This is the eighth of a 12-part preview of the 2016 football season. Part 1 focused on the running backs and fullbacks. Part 2 featured a roundtable on the offense. Part 3 focused on the tight ends and receivers. Part 4 focused on the offensive line. Part 5 focused on the quarterback. Part 6 featured a roundtable on the defense. Part 7 discussed the defensive line.
In a nutshell
Compared to other positions, there are perhaps the most question marks surrounding the Cardinal’s linebacker unit going into the 2016 season. That being said, the linebackers have the potential to be a solid crew that helps this year’s Cardinal defense become one of the best in recent memory.
The unit, however, will undeniably look and work differently than it has over the past few years. For one, there will be no Blake Martinez, nor Kevin Anderson, two rocks of the defense who wrecked havoc on opposing offenses in seasons past. (Martinez’s production in particular will be very difficult to make up for; he alone had 140 tackles last season.) Along with these departures, the competition at both linebacker positions, particularly inside linebacker, has been pretty even.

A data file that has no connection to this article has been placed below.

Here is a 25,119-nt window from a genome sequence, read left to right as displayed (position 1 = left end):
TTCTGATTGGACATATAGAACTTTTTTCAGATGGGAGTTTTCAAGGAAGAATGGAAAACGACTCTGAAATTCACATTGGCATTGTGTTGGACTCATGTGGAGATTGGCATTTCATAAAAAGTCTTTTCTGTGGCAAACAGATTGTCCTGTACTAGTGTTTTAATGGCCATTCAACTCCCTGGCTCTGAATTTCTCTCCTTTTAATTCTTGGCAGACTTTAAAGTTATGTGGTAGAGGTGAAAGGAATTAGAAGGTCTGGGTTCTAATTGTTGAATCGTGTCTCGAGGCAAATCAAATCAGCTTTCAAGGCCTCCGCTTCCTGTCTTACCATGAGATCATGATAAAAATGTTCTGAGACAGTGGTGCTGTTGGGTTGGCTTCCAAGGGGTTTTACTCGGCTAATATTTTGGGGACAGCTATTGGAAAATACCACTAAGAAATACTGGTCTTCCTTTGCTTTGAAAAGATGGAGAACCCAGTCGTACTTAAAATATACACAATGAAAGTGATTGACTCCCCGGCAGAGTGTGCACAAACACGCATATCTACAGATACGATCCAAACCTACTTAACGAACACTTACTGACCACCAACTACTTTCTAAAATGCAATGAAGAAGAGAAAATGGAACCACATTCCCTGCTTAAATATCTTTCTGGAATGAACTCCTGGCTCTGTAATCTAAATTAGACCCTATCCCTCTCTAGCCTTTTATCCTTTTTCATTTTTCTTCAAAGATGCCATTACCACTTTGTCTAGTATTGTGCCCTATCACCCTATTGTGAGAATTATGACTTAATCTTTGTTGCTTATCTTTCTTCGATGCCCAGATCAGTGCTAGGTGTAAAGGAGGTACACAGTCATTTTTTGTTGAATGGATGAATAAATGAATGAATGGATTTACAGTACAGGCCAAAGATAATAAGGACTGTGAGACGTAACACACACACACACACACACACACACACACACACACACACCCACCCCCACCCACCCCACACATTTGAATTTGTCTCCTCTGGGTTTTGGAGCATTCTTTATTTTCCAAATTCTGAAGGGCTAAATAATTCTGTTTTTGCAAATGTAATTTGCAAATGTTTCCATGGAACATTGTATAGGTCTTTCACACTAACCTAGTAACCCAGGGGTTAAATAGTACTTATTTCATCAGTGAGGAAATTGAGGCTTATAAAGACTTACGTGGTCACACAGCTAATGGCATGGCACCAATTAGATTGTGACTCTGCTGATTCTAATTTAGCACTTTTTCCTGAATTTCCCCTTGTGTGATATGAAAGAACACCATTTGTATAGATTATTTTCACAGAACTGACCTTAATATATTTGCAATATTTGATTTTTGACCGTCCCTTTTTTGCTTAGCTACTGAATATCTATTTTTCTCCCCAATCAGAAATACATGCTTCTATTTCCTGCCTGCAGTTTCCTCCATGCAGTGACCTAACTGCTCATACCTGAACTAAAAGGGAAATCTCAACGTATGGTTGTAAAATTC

The result: Linebackers will rotate through much more frequently than in recent years.
“Going in, I don’t know if we necessarily wanted that,” said defensive coordinator Lance Anderson. “At that position [inside linebacker], we hoped there would be a couple of guys that stepped forward and maybe one or two we roll in after that…But it’s been so competitive and so close that there’s about six guys right now who are all going to rotate through.
“At some point during the season, we may pare that down a little bit,” the coach added. “Right now, everything’s so close that we’re going to have to rotate guys through and see what they do in games.”